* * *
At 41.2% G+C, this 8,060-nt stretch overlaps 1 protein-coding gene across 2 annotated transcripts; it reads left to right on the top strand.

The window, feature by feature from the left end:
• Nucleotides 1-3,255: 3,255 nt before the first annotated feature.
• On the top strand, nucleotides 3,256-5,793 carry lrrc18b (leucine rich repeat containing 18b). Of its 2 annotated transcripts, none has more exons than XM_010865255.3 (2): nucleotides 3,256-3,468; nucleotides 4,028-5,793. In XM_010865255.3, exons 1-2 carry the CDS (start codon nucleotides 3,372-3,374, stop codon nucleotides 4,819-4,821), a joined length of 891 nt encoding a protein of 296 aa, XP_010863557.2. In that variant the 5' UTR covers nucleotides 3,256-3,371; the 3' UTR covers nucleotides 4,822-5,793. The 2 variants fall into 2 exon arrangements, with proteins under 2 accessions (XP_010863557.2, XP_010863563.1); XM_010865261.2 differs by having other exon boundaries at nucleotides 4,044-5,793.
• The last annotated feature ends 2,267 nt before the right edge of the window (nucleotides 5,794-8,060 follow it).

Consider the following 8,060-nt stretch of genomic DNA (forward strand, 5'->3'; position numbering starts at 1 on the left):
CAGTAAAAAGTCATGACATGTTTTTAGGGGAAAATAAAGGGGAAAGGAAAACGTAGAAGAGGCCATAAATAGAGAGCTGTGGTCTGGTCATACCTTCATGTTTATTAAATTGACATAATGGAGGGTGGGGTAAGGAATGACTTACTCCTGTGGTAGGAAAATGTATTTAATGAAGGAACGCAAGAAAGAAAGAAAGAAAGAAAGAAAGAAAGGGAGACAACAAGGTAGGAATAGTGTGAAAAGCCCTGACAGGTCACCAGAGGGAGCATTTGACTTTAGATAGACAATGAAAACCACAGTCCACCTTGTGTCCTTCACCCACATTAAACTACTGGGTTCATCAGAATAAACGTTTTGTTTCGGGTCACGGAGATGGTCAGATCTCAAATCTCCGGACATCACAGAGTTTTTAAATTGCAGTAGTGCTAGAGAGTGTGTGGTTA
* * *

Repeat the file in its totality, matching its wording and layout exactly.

At 41.2% G+C, this 8,060-nt stretch overlaps 1 protein-coding gene across 2 annotated transcripts; it reads left to right on the top strand.

The window, feature by feature from the left end:
• Nucleotides 1-3,255: 3,255 nt before the first annotated feature.
• On the top strand, nucleotides 3,256-5,793 carry lrrc18b (leucine rich repeat containing 18b). Of its 2 annotated transcripts, none has more exons than XM_010865255.3 (2): nucleotides 3,256-3,468; nucleotides 4,028-5,793. In XM_010865255.3, exons 1-2 carry the CDS (start codon nucleotides 3,372-3,374, stop codon nucleotides 4,819-4,821), a joined length of 891 nt encoding a protein of 296 aa, XP_010863557.2. In that variant the 5' UTR covers nucleotides 3,256-3,371; the 3' UTR covers nucleotides 4,822-5,793. The 2 variants fall into 2 exon arrangements, with proteins under 2 accessions (XP_010863557.2, XP_010863563.1); XM_010865261.2 differs by having other exon boundaries at nucleotides 4,044-5,793.
• The last annotated feature ends 2,267 nt before the right edge of the window (nucleotides 5,794-8,060 follow it).

Consider the following 8,060-nt stretch of genomic DNA (forward strand, 5'->3'; position numbering starts at 1 on the left):
CAGTAAAAAGTCATGACATGTTTTTAGGGGAAAATAAAGGGGAAAGGAAAACGTAGAAGAGGCCATAAATAGAGAGCTGTGGTCTGGTCATACCTTCATGTTTATTAAATTGACATAATGGAGGGTGGGGTAAGGAATGACTTACTCCTGTGGTAGGAAAATGTATTTAATGAAGGAACGCAAGAAAGAAAGAAAGAAAGAAAGAAAGAAAGGGAGACAACAAGGTAGGAATAGTGTGAAAAGCCCTGACAGGTCACCAGAGGGAGCATTTGACTTTAGATAGACAATGAAAACCACAGTCCACCTTGTGTCCTTCACCCACATTAAACTACTGGGTTCATCAGAATAAACGTTTTGTTTCGGGTCACGGAGATGGTCAGATCTCAAATCTCCGGACATCACAGAGTTTTTAAATTGCAGTAGTGCTAGAGAGTGTGTGGTTA